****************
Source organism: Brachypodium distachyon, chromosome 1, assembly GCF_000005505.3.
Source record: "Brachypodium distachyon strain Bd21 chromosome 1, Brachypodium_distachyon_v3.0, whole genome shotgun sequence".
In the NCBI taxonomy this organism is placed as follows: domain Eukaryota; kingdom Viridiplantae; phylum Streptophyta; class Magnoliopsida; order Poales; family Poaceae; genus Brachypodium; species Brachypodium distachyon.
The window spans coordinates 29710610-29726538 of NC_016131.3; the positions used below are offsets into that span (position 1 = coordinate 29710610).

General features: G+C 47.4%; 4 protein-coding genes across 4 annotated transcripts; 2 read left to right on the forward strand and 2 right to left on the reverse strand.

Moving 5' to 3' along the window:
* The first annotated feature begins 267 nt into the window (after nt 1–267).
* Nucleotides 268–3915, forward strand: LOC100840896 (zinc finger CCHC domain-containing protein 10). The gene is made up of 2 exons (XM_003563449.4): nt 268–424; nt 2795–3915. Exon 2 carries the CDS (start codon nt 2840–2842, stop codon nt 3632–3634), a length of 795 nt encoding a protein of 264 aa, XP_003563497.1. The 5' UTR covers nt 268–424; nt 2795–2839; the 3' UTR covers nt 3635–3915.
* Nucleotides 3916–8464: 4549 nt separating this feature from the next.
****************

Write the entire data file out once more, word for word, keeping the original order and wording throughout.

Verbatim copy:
Source organism: Brachypodium distachyon, chromosome 1, assembly GCF_000005505.3.
Source record: "Brachypodium distachyon strain Bd21 chromosome 1, Brachypodium_distachyon_v3.0, whole genome shotgun sequence".
In the NCBI taxonomy this organism is placed as follows: domain Eukaryota; kingdom Viridiplantae; phylum Streptophyta; class Magnoliopsida; order Poales; family Poaceae; genus Brachypodium; species Brachypodium distachyon.
The window spans coordinates 29710610-29726538 of NC_016131.3; the positions used below are offsets into that span (position 1 = coordinate 29710610).

General features: G+C 47.4%; 4 protein-coding genes across 4 annotated transcripts; 2 read left to right on the forward strand and 2 right to left on the reverse strand.

Moving 5' to 3' along the window:
* The first annotated feature begins 267 nt into the window (after nt 1–267).
* Nucleotides 268–3915, forward strand: LOC100840896 (zinc finger CCHC domain-containing protein 10). The gene is made up of 2 exons (XM_003563449.4): nt 268–424; nt 2795–3915. Exon 2 carries the CDS (start codon nt 2840–2842, stop codon nt 3632–3634), a length of 795 nt encoding a protein of 264 aa, XP_003563497.1. The 5' UTR covers nt 268–424; nt 2795–2839; the 3' UTR covers nt 3635–3915.
* Nucleotides 3916–8464: 4549 nt separating this feature from the next.